Q: What is fluvoxamine?
A: Fluvoxamine belongs to the class of medicines known as selective serotonin reuptake inhibitors or SSRIs. Fluvoxamine is a generic medicine for treatment of obsessive-compulsive disorder or OCD.
Q: Is there any recent news and updates about fluvoxamine?
A: US Food and Drug Administration released two alerts linked to fluvoxamine in July 2006. The first FDA warning declared the results of a study about the use of antidepressant medicines during pregnancy by mothers of babies born with severe condition known as persisten pulmonary hypertension of the newborn or PPHN.
The second alert issued by FDA stated that there is a life-threatening condition known as serotonin syndrome can happen when the SSRI like fluvoxamine and medicines for treatment of migraine headaches called 5-hydroxytryptamine receptor agonists or triptans are taken simultaneously.
For several years, FDA worked closely with the producers of all antidepressants in the market such as fluvoxamine to assess completely the probably risks of suicidality in children, adolescents, and adults who are treated with these medications.
Q: Who should not take fluvoxamine?
A: You should avoid taking fluvoxamine if you are taking another medicine for antidepression which is known as Monoamine Oxidase Inhibitor or MAOI, or if you have discontinued taking MAOI within the last 14 days. Taking these two medicines close in time may result to severe and sometimes even fatal reactions which includes high body temperature, seizures or convulsions, and coma.
Q: Is there any serious health risks linked with fluvoxamine?
A: Dangerous side effects may happen if you discontinue taking fluvoxamine abruptly. Your healthcare provider should gradually reduce your dose when it is needed. Other probable risks of using fluvoxamine may include increased risk of having suicidal thoughts or actions, bleeding problems, seizures, mania, and sexual problems. There are also higher risks if you are taking fluvoxamine while you are or may be pregnant.
Q: Is there any side effects linked with fluvoxamine?
A: side effects associated with the use of fluvoxamine are as follows:
- Upset stomach
- Sleeping problems like difficulty in sleeping
- Reduced appetite
Q: What should I tell my healthcare provider before he/she prescribes fluvoxamine?
A: It is essential to notify your healthcare provider about all your medical conditions, particularly if you have some liver and kidney problems or glaucoma. Inform also your healthcare provider if you are breastfeeding or planning to breastfeed your baby.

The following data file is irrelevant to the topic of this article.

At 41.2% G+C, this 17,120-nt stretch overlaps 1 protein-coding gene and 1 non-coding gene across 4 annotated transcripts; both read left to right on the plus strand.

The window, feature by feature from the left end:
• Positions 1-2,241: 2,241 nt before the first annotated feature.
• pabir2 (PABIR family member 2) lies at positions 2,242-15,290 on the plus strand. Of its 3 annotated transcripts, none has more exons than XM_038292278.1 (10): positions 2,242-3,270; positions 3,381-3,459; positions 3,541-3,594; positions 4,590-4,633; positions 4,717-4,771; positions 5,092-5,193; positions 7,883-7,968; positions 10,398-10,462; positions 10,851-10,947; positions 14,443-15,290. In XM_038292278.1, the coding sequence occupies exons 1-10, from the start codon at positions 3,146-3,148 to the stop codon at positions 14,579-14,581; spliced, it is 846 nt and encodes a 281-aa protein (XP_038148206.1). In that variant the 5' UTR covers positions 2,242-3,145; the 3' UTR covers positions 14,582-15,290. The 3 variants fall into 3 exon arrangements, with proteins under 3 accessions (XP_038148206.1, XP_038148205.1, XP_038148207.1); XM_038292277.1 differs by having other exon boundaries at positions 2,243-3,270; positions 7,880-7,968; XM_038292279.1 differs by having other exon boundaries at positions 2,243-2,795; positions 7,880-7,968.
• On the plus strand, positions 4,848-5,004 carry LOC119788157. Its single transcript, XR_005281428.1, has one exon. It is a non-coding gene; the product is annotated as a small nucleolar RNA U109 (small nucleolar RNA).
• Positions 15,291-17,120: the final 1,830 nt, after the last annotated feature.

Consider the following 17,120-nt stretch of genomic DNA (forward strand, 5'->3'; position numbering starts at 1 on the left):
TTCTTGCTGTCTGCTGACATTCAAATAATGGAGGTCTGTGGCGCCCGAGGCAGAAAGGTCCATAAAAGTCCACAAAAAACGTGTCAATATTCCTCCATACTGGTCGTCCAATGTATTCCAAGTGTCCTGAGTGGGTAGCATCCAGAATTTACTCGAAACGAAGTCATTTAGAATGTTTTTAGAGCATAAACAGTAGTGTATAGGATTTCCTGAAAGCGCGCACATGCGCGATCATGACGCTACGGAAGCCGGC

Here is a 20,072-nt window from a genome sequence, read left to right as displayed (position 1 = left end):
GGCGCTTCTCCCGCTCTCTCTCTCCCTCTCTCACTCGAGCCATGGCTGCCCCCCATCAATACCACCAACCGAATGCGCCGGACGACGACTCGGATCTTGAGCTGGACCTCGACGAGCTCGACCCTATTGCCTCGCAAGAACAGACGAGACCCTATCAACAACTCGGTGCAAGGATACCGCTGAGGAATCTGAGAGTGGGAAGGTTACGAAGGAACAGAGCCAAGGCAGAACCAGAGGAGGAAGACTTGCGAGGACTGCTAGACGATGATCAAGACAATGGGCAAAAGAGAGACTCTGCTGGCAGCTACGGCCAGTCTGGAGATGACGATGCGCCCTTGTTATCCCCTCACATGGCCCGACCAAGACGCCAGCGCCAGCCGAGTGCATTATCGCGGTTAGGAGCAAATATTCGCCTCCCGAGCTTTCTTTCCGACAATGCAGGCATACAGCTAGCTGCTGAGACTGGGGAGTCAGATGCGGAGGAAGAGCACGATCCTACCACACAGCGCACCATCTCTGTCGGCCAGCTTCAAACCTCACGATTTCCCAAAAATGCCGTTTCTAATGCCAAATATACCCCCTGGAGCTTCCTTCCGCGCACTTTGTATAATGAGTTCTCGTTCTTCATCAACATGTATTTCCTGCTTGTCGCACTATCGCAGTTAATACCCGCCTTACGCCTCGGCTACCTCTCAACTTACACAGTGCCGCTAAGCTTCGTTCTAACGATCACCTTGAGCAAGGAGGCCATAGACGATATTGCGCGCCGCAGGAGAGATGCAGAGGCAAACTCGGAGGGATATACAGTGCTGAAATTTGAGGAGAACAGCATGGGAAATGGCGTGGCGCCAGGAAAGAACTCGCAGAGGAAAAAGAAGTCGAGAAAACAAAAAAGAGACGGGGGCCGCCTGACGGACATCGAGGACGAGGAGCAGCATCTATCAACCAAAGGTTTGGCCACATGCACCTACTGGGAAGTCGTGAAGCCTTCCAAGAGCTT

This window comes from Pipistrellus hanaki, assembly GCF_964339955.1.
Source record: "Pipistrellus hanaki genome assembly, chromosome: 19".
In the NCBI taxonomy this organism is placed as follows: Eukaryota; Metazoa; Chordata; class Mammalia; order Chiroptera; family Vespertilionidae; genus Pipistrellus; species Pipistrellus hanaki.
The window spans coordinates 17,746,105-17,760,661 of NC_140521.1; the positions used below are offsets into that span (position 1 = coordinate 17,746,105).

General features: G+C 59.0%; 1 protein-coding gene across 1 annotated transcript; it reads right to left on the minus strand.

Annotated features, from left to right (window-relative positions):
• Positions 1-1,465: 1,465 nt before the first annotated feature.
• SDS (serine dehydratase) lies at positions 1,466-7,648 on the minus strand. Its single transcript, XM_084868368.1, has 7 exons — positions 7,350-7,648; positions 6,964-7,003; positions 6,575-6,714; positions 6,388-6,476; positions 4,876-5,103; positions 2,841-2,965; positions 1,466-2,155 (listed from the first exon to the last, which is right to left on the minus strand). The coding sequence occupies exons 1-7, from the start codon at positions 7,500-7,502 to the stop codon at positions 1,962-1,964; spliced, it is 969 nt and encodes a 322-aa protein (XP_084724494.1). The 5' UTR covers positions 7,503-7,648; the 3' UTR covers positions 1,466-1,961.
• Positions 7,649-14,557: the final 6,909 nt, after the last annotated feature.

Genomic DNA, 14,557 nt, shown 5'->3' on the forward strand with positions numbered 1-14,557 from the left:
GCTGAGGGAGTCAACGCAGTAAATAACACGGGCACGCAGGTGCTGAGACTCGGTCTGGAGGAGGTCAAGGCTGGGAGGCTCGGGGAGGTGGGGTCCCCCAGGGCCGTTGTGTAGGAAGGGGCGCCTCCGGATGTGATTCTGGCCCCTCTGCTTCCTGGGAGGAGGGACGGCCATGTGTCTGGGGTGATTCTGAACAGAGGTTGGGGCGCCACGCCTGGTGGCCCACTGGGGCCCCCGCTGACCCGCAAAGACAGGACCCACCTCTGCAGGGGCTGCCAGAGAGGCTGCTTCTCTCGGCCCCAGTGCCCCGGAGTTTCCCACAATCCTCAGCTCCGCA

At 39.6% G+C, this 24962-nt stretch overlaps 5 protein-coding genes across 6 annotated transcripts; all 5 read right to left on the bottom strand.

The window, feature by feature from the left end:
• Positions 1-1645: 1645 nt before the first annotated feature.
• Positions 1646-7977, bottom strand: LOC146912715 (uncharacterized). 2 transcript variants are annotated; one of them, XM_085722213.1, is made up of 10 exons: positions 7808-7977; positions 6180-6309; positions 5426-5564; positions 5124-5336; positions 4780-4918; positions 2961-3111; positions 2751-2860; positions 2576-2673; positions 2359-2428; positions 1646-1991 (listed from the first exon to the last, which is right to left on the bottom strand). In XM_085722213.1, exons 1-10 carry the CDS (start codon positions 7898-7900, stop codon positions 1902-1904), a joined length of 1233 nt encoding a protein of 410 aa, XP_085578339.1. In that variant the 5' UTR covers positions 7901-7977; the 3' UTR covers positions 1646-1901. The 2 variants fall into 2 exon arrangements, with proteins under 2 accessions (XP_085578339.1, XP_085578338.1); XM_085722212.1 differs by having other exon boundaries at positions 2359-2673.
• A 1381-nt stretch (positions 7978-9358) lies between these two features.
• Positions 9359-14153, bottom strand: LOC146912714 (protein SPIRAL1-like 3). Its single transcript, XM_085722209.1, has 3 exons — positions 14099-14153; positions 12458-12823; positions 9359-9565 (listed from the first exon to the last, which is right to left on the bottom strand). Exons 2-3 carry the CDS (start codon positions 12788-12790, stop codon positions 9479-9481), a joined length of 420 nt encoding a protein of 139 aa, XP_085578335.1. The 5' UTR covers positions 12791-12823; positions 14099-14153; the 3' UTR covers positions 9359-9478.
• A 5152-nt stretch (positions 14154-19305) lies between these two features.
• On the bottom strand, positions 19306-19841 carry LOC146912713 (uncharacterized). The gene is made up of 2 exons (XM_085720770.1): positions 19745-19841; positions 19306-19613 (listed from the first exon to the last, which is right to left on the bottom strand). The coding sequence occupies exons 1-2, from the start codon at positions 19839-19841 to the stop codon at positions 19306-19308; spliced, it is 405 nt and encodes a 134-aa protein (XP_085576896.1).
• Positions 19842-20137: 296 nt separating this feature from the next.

Q: Can other medications or foods affect fluvoxamine?
A: It is essential to inform your healthcare provider about all your prescription and non-prescription medications, herbal supplements, and vitamins that you took or are taking. Medicines for special concerns like benzodiazepines that treat anxiety, Mextil used to treat heartbeat problems, theophylline for asthma, and Warfarin used to treat blood clots. Discuss with your healthcare provider if you re planning to drink alcohol while taking fluvoxamine.
Q: What should I do if I think I have been injured as a consequence of taking fluvoxamine?
A: If you or any of your members of the family may have experienced any harmful symptoms associated with the use of fluvoxamine, you must contact your doctor or the healthcare provider. Then, you may also use an experienced lawyer to discuss your legal options and safeguard your legal rights to remedy for any injury caused by the fluvoxamine.
Q: What should I do if I think I have been injured as a result of taking fluvoxamine?
A: If you or a loved one have experienced any dangerous symptoms or unusual medical conditions related to fluvoxamine use, you should first contact your doctor or other healthcare professional. You may also wish to meet with an experienced attorney to discuss your options and to protect your right to a legal remedy for any injuries caused by fluvoxamine use.